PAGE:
Yesterday I blogged about a graphic novel adaptation of the Hobbit. Today I'm blogging about a MAD Magazine Harry Potter special edition. It's only January but I'm pretty sure I've sealed the deal on the 2012 Geekiest Northern Blogger Award.
I used to say I wasn't really into comics as a kid. Then, after getting into alternative graphic novels as an adult, I began to read more and more cartoonists mentioning MAD Magazine as an influence. Hey, I thought, I had stacks of MAD Magazines as a kid! So I wasn't all that into superheroes, I was still a comic geek. What a relief.
The last MAD Magazine I ever read was about 13 or 14 years ago. My girlfriend, who'd found out I was into MAD as a child, bought me one as I was recovering from wisdom teeth surgery and a nasty case of dry socket. The MAD Magazine helped and I ended up marrying said girlfriend.
Flash forward to 2011. I've just finished reading the last Harry Potter book to our first born child, and we're both going through Hogwart's withdrawal. Then, as I'm passing the magazine stand at the local Co-op, who should I see but Alfred E. Newman, all decked out as Harry Potter himself. MAD Magazine spoofs all 8 Harry Potter movies.
It was a little more raunchier than I'd remembered-- either times have changed or a lot went over my head as a child--but for the most part it was the same old MAD: a lot of put-downy puns (Alpo Dumbledork), a lot of self-aware jokes ("That's okay. In every movie, this is where the whole school turns against me for no reason"), and plenty outside pop-culture and political references thrown in for good measure (although a joke about a "shambling undead creature on the loose in the streets of London" referring to Amy Winehouse instead of the death eater behind her was more unsettling than funny-- though in their defense, that particular spoof was written before her death). Plus it had a few old MAD standbys like Fold-ins and a "MAD look at" and other features all related to the whole Potter franchise.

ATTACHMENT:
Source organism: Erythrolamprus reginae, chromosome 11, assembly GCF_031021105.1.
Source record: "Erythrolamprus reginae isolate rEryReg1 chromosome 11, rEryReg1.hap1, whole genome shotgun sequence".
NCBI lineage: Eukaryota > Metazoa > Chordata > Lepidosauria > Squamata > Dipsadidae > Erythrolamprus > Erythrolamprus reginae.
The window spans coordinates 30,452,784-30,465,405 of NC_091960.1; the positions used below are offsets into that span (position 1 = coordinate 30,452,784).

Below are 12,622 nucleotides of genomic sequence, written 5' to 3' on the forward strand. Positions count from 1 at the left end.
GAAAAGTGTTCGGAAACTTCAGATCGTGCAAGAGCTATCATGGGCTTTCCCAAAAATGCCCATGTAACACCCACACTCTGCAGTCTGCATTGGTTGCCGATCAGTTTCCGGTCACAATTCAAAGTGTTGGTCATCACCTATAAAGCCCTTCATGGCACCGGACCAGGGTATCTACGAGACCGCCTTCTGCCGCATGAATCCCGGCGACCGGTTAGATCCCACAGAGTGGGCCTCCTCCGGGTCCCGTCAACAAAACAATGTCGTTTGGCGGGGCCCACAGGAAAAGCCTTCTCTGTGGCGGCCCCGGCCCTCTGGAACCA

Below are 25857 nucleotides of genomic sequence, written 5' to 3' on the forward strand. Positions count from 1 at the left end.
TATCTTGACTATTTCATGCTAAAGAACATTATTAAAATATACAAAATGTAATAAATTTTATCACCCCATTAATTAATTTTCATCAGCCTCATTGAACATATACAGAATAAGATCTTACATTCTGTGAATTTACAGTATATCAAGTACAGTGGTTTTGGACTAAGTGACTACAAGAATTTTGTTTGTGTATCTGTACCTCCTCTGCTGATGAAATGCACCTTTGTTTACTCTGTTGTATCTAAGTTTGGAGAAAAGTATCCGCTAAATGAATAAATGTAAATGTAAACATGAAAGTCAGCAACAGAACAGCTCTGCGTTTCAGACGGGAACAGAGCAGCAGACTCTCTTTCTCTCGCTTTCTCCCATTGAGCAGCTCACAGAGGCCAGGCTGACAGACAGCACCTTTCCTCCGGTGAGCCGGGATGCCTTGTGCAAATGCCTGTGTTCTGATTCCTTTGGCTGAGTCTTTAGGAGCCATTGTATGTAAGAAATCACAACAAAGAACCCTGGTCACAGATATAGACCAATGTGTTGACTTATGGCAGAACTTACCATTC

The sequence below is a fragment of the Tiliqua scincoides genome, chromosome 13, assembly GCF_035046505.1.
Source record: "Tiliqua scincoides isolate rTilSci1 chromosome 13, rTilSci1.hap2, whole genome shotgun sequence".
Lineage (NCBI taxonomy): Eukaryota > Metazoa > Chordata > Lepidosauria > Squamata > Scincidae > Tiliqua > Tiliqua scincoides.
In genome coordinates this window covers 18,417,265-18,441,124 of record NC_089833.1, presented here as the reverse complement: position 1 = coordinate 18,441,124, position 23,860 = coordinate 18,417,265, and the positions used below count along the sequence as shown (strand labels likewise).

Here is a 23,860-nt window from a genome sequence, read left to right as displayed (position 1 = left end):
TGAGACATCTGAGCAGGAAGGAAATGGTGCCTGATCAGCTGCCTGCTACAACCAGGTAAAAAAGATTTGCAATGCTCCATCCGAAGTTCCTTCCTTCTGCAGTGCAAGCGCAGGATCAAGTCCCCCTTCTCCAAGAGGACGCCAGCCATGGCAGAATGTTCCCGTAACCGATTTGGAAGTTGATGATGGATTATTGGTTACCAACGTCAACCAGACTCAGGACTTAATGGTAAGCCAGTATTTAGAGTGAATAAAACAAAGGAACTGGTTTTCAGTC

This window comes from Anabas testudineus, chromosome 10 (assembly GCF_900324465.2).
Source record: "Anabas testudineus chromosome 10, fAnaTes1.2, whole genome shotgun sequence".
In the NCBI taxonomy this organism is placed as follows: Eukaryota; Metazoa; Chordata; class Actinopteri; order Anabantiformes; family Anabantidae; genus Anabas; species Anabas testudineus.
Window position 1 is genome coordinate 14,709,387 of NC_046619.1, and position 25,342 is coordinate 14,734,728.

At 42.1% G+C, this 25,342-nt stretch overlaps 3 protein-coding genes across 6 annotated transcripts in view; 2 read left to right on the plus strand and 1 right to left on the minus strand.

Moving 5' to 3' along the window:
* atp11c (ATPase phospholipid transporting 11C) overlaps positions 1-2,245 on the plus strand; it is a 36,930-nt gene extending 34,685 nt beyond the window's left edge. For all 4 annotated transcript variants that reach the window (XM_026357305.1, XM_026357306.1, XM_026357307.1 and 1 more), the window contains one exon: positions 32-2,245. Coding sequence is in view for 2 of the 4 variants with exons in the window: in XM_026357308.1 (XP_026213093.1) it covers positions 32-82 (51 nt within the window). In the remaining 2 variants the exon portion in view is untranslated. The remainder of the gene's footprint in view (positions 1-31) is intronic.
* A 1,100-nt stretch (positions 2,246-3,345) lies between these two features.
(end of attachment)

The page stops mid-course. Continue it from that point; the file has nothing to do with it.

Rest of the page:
I was also quite enlightened about the role of a good illustrator. I was nearly finished, I was enjoying some spoofs way more than the others, when I realized that all 8 were written by the exact same author, Desmond Devlin. Not that Devlin couldn't have been off his game for some of the movies (heck, the real movies also fluctuated in quality), but when I went back to see why, the problem with those I was less than crazy about was mostly with the illustrations. My favourite illustrator of all those who participated was Mort Drucker, who was drawing for MAD even when I was a kid. That was followed by the art of Tom Richmond, whose work closely resembles Drucker's. But my least favourite by far were those drawn by Herman Mejia. To be fair, none of these artists could get Hermione right, but Mejia couldn't even capture Harry. And when the titular star of the whole series is off, it's too much of a distraction.
Still, it was a welcome walk down memory lane. My daughter, however, will have to wait a while yet before I let her read it. How old was I when I had my first MAD Magazine? I hope she's older than that-- to save her from eternal geekdom if nothing else.